In FrontPage this morning I discuss Obama’s recent remarks about Islam and jihad:
On Sunday CNN aired an interview Barack Obama recently gave to Fareed Zakaria, in which the candidate expressed the opinion that Islamic jihad is a result of U.S. foreign policy failure. This is, of course, an assumption that he shares with virtually everyone of any influence in both parties. It is conventional wisdom that the United States, or the West in general, can make the global jihad problem go away by doing something that is not being done now, or by stopping doing something else. The possibility that the jihad might have arisen not as a reaction to actions of America and the West — and cannot be ended by our actions, either, with the possible exception of overwhelming military and cultural force — never seems to occur to anyone.
Zakaria asked Obama: “Do you believe, when looking at the world today, that Islamic extremism is the transcendent challenge of the 21st century?” In reply Obama spoke of “terrorism and groups that are resisting modernity,” as if Islamic jihadists were Amish with AK-47s, and avowed that “the fact that they can be driven into extremist ideologies, is one of the severe threats that we face.”
How can such people be driven into extremist ideologies? Obama explained that when he was a child Indonesia, “Indonesia was never the same culture as the Arab Middle East. The brand of Islam was always different.” And “around the world,” he said, “there was not the sense that Islam was inherently opposed to the West, or inherently opposed to modern life, or inherently opposed to universal traditions like rule of law.”
Of course, the problem in the world today is not an opposition of “Islam” to the “rule of law.” It is the resurgence of the Islamic supremacist ideology that has led to a global attempt to replace non-Muslim legal systems with Islamic sharia law — an attempt that is making great headway in Europe and is also going on in the United States, both by violence and by stealth.
In any case, Obama went on to say that Indonesia had changed since he had lived there: “And now in Indonesia, you see some of those extremist elements. And what’s interesting is, you can see some correlation between the economic crash during the Asian financial crisis, where about a third of Indonesia’s GDP was wiped out, and the acceleration of these Islamic extremist forces.”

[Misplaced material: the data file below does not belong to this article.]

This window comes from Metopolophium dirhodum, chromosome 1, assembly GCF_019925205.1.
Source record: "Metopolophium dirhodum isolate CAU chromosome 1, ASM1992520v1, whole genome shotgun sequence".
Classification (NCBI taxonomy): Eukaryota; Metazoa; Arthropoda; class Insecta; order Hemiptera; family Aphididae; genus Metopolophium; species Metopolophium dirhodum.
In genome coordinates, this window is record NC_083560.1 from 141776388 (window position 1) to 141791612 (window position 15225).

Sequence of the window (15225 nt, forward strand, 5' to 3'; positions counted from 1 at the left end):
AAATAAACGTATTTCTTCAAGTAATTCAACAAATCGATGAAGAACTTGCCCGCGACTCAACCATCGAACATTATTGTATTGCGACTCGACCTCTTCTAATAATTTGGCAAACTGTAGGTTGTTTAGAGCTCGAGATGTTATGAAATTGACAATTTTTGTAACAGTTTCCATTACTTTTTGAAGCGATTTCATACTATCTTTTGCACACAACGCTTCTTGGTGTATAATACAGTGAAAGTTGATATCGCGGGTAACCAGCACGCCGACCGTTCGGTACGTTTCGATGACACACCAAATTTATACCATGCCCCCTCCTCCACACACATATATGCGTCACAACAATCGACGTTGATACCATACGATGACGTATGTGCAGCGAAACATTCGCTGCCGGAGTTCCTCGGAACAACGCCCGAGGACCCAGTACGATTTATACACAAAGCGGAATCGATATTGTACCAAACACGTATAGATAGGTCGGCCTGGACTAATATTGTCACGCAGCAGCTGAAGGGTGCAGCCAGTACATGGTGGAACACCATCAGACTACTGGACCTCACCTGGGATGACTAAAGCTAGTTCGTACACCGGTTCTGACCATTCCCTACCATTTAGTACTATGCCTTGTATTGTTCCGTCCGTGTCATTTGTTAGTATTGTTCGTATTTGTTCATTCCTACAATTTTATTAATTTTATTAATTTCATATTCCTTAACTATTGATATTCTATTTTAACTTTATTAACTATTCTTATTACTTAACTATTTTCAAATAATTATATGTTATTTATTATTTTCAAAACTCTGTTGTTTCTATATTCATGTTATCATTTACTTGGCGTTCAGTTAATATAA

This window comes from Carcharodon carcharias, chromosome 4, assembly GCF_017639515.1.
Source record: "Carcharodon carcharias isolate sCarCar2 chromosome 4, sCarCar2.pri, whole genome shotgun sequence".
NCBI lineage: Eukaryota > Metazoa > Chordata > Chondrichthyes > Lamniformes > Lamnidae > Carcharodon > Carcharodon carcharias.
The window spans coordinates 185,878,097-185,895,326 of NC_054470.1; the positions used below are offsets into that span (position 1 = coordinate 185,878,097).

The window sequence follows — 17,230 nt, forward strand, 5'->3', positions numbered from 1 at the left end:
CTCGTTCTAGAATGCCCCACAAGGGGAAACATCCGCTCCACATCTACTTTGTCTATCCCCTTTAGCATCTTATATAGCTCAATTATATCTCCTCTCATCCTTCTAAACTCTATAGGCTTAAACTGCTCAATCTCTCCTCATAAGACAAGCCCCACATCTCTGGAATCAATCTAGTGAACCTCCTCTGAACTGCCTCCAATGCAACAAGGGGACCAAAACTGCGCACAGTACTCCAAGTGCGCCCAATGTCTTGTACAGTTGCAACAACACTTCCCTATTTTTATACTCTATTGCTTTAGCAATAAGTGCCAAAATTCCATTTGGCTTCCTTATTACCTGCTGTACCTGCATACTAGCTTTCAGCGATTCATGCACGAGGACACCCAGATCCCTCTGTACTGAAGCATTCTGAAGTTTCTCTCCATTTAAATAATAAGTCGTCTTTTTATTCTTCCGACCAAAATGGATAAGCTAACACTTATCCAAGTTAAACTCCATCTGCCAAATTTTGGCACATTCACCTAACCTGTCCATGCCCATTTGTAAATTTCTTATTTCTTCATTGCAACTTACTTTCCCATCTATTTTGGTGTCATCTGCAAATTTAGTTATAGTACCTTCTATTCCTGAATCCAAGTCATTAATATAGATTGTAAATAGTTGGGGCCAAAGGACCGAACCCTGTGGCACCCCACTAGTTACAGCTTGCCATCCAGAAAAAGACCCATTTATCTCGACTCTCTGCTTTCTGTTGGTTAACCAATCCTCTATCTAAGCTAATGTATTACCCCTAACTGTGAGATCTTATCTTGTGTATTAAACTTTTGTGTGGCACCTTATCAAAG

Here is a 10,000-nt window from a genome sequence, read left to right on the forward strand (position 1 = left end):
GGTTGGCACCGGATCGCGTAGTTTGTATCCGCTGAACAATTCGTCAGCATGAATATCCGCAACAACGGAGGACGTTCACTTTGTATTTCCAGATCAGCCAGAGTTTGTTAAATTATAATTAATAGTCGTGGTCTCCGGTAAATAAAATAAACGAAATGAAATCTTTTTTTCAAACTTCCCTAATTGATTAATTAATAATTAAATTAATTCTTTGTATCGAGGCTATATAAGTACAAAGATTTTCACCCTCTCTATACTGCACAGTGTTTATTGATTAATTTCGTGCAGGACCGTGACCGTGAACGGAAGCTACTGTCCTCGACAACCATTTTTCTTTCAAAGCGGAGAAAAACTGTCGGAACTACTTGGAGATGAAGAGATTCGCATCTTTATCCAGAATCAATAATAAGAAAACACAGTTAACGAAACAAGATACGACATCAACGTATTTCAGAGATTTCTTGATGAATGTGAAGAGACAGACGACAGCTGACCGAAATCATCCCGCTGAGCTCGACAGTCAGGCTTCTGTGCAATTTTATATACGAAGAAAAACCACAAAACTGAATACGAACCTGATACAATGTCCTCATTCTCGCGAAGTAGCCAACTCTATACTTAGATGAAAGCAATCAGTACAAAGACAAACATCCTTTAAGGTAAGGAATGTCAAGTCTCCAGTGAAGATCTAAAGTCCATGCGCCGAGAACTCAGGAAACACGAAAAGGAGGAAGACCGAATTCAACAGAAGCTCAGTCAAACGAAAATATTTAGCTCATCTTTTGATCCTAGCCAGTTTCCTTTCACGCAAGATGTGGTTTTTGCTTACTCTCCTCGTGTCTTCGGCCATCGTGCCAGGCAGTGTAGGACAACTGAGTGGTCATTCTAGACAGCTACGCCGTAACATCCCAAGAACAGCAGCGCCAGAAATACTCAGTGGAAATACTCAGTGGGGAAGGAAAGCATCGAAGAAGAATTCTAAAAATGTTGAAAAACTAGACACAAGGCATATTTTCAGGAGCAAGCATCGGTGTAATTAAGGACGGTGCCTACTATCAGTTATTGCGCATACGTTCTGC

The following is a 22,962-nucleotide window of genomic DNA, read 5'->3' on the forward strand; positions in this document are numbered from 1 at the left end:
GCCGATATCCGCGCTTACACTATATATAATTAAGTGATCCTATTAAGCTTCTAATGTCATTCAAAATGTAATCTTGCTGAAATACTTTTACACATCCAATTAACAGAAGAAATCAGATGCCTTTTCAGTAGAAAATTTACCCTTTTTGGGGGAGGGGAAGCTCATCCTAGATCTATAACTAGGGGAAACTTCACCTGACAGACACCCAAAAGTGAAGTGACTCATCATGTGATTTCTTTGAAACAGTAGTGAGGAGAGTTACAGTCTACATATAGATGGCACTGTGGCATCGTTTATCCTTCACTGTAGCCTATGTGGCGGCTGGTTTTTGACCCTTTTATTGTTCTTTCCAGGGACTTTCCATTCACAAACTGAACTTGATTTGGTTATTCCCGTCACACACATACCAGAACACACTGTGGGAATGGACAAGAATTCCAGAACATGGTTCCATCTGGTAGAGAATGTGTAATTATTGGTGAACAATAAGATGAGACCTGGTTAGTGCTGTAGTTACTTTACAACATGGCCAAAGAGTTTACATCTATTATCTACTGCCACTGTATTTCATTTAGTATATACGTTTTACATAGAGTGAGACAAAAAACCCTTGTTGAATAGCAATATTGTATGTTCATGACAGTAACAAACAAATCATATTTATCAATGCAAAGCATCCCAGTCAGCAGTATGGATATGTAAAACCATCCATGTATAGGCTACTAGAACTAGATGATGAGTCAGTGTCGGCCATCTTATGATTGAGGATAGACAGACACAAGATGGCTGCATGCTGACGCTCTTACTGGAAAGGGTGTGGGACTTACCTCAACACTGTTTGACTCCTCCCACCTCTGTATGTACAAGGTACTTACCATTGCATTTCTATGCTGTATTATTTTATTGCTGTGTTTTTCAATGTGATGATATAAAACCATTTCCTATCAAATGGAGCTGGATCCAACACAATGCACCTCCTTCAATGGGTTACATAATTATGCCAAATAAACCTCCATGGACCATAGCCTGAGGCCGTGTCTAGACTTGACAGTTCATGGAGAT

In other words, poverty causes Islamic jihad. This is an extremely widespread view, although it has been debunked many times. Fortune magazine, for example, reported in March 2007 that “of the 50 poorest countries in the world”¦only Afghanistan (and perhaps Bangladesh and Yemen) has much experience in terrorism, global or domestic.” The 9/11 hijackers were “middle-class sons of Saudi Arabia and many were well-educated. And Osama bin Laden himself is from one of the richest families in the Middle East.” Fortune noted that a 2003 study of Palestinian terrorism found “higher-status respondents (merchant, farmer or professional)” were significantly more likely than “those lower down the ladder (laborer, craftsman or employee)” to agree that there were “circumstances under which you would justify the use of terrorism to achieve political goals.” And Harvard professor Albert Abadie studied 1,776 terrorist incidents, only to find no connection between poverty and terrorism: “When you look at the data” to find such a connection, he said, “it’s not there.”
And indeed, Obama himself was not ready to blame jihad solely on poverty: “It isn’t to say that there is a direct correlation.” He said it was also the West’s fault: “But what is absolutely true is that there has been a shift in Islam that I believe is connected to the failures of governments and the failures of the West to work with many of these countries, in order to make sure that opportunities are there, that there’s bottom-up economic growth.”
So according to Obama, the “shift in Islam” doesn’t have anything to do — or anything significant to do — with imperatives within Islam itself, or with changes in conditions in the Islamic world that have allowed for a resurgence of the jihad ideology. That resurgence is all because of the “failures of the West to work with many of these countries” — although we are pouring billions into Egypt and Pakistan and they are still hotbeds of jihadist sentiment.
Obama made a recommendation: “But what we also want to do is to shrink the pool of potential recruits. And that involves engaging the Islamic world rather than vilifying it, and making sure that we understand that not only are those in Islam who would resort to violence a tiny fraction of the Islamic world, but that also, the Islamic world itself is diverse.”
Wouldn’t it also be useful to understand that there is an expansionist and supremacist imperative shared by all orthodox sects and schools of Islam, and that some Muslims will most likely continue to act upon that imperative no matter how much we demonstrate our understanding of Islamic diversity?
Although he continues to campaign under a mantra of “change,” so far Obama is offering more of the same in a field — that of our response to the global jihad — where genuine, informed and careful change is needed more than ever.